It is a mismatch.
The secondary pump is trying to draw 17 l/hr more than the primary pump can deliver!

Primary pump should be substituted by another Bosch pump providing higher volume.
I found a potential replacement. It supplies 175 l/hr @ 5Bar, inlet is a tiny bit larger, but outlet is identical M12x1.5
This pump, Bosch 0580254053, provides 10 l/hr more than pump No.2 output is, which mitigates the secondary pump "choking" condition!
Feasibility of installing Bosch 05800254044 pump as a primary pump on 1988 CIS car has been confirmed.
Bosch 0580254044 delivers 200 l/hr @5 Bar, it is slightly longer than OE, but still possible to package when using a custom hard pipe x-over tube connectors.
If you want to retain the rubber connectors, use Bosch 0580254053 or 046 which is dimensionally identical to OE primary pump.
My secondary pump has been replaced with new Bosch 0580254979, which supplies 175 l/hr @ 5 Bar.
.
This chart shows specs of several Bosch pumps: http://www.mksautobusiness.fi/page_fuel_systems.html

http://forums.pelicanparts.com/911-9...uel-pumps.html
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post #256 of 258 (permalink) Old 09-22-2019, 08:11 AM Thread Starter
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Why change Bosch 0580254967, rated: 148 l/hr @ 5 Bar, OEM pump?
Well,
discussion may be academic, but here is the concern:



What is Cavitation? How to Avoid It.
Posted on August 31, 2016 by Josh Davis

The most common failure of high flow fuel systems is cavitation, or “vapor-lock”. The combination of too much heat or too much inlet restriction can create this operating condition, where the liquid fuel literally vaporizes (boils) inside the pump assembly. Symptoms of this operating condition may include one or more of the following:

Dramatic loss of flow rate
“Gauge Bouncing”
Ratchet or grinding sounds from pump
Inconsistent or loss of fuel pressure
Temperatures above 120°F (50C)

As bad as the symptoms of this condition are, the results of this condition are often permanent, even if what caused the condition in the first place was fixed. Loss of fuel delivery pressure will also result in a lean-out condition as well that can result in engine damage. Typically, even with very short amounts of time of exposure to cavitation (depending on severity) will cause damage to the fuel pump. This damage results in a direct loss of capacity and efficiency. Often as noted when unchecked, this damage to the pump results in operating conditions that quickens cavitation exposure at each use. Eventually, the fuel system resorts to complete failure to build or maintain pressure. For all fuel systems of any manufacturer, this failure can be avoided as it is not a result of a manufacturing defect, but a result of a fuel system design failure. Two operating conditions can create the cavitation condition:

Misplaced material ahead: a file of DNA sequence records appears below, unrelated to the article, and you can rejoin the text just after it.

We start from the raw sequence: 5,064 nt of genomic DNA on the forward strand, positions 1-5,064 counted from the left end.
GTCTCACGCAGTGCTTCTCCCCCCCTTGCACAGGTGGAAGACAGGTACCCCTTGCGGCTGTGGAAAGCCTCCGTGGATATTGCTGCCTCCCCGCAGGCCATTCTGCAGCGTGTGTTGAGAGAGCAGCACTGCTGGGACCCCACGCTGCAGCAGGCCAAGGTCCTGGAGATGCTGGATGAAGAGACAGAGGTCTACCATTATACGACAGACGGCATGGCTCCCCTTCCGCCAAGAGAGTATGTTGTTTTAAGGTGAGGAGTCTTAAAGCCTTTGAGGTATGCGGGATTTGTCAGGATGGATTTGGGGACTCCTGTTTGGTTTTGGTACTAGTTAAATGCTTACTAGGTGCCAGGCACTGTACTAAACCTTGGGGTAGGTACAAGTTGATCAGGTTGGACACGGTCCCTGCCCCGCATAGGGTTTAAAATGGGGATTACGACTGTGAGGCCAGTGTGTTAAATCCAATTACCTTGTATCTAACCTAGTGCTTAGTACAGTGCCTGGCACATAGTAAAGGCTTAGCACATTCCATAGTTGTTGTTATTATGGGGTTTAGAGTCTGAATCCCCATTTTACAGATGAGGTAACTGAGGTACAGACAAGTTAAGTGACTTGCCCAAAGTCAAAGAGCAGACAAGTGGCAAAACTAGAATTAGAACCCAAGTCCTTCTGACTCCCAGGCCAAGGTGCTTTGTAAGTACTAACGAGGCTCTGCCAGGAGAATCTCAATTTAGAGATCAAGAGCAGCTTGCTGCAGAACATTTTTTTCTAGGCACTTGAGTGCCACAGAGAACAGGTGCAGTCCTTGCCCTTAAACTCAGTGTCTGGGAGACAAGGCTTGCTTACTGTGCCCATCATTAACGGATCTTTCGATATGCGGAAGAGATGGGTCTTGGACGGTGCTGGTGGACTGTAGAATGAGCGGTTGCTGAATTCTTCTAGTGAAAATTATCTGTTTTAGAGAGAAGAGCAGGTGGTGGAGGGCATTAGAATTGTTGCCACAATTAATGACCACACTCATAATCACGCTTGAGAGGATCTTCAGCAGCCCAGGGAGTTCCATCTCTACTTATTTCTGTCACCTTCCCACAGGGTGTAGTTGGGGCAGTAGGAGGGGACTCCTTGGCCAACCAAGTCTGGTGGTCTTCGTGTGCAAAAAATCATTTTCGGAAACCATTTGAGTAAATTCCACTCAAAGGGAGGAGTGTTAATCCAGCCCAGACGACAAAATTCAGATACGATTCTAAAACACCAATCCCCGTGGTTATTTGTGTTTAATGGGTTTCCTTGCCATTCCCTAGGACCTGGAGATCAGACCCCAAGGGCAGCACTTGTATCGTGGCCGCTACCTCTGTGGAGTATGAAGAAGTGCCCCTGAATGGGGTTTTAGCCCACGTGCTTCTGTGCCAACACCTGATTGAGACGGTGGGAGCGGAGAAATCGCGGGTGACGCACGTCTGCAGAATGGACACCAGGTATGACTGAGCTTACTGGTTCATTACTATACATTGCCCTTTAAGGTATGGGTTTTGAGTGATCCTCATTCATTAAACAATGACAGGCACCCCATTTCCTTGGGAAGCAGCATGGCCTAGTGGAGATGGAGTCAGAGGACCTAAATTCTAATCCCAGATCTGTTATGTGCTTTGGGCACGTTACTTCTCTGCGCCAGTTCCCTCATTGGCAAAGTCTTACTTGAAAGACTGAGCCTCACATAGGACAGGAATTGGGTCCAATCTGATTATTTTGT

High operating temperatures
High inlet plumbing restrictions

High Operating Temperatures

High fuel system operating temperature conditions can exist for several reasons including high inefficiencies (for example a worn or damaged pump), overly high fuel pressures, high flow rate pumps for long durations with low fuel amounts. Or it can result in secondary sources of heat such as engine heat, or exhaust heat.

Most high flow EFI and carbureted fuel pumps are rated as “not continuous duty”. This is due to the amount of heat build-up that occurs over time as the fuel system is operating. When the fuel system has a high enough temperature the fuel will start to vaporize at the pump assembly – even with low pressure drop plumbing at the pump’s inlet. Once the fuel temperature is above 120°F (50C) the fuel is prone to vaporizing. A rule of thumb is: if it’s hot enough to be uncomfortable to the touch, then it is too hot. To allow for continuous or “street” use, voltage controllers are employed to reduce the pump speed during low engine demand operation to prevent heat build-up. Prodigy fuel pumps have a unique feature that allows reduction of speed without the need for an external pump controller. See our forum topic under Speed Control (https://fuelab.com/forums/forum/cust...speed-control/) for more information relating to speed reduction for Prodigy Fuel Pumps.